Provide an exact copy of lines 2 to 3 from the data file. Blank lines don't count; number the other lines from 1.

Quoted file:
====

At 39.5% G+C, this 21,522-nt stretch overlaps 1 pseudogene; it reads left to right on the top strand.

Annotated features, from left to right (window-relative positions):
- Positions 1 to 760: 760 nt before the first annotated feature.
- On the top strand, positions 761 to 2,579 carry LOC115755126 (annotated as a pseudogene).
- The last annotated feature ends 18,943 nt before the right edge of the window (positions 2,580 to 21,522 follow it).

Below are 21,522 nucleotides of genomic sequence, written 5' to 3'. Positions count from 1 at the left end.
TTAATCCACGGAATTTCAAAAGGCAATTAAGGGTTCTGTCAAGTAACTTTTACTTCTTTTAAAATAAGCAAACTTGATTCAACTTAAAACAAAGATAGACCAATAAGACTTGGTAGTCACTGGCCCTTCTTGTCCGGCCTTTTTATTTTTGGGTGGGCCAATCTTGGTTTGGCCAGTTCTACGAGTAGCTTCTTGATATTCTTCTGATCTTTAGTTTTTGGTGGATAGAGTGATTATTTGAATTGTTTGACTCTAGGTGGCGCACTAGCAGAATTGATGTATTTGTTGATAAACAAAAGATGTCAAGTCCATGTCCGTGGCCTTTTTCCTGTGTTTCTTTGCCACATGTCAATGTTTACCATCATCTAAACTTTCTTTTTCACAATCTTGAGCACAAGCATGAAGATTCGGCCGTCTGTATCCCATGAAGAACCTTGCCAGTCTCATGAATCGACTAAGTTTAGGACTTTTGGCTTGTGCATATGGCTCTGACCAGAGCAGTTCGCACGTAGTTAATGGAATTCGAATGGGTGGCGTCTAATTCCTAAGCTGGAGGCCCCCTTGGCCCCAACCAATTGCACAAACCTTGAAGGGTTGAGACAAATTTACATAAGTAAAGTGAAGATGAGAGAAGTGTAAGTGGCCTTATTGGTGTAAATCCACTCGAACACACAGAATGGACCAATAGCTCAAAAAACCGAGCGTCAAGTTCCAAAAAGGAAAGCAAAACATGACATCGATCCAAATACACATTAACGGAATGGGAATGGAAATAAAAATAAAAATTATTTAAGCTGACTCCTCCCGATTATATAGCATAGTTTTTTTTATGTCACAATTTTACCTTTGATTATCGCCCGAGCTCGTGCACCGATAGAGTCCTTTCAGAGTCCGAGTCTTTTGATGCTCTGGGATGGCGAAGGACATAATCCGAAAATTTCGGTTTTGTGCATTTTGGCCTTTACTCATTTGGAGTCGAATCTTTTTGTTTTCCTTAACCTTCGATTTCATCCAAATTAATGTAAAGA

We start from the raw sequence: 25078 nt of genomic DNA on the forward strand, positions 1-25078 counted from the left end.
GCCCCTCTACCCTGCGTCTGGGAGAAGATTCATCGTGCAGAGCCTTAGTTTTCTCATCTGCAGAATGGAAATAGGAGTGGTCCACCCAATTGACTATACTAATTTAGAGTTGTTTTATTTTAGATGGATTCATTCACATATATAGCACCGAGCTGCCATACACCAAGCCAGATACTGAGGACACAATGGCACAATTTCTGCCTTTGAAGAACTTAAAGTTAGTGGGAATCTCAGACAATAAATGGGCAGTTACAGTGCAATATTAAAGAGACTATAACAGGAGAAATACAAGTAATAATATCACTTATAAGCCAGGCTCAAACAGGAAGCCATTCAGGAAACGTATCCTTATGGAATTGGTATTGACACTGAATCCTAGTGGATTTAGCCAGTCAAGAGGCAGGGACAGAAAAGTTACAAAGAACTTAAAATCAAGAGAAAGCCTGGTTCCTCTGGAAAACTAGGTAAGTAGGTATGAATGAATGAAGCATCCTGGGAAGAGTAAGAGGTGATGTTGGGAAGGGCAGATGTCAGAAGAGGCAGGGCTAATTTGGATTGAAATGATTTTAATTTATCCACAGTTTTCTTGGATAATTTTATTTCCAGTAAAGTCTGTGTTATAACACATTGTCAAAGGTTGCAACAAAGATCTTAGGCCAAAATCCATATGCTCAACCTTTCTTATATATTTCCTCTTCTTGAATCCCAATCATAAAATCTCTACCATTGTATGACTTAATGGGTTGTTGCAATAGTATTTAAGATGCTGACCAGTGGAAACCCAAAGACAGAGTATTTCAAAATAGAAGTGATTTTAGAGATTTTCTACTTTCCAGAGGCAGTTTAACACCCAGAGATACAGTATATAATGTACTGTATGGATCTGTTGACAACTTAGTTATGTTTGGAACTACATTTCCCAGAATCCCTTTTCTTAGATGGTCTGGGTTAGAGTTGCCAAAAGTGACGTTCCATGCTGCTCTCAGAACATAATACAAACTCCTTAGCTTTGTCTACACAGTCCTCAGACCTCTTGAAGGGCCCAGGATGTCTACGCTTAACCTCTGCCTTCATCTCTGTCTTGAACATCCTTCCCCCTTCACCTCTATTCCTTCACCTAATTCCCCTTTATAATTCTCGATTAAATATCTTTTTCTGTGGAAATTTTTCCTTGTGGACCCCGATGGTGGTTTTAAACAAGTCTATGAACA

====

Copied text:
Annotated features, from left to right (window-relative positions):
- Positions 1 to 760: 760 nt before the first annotated feature.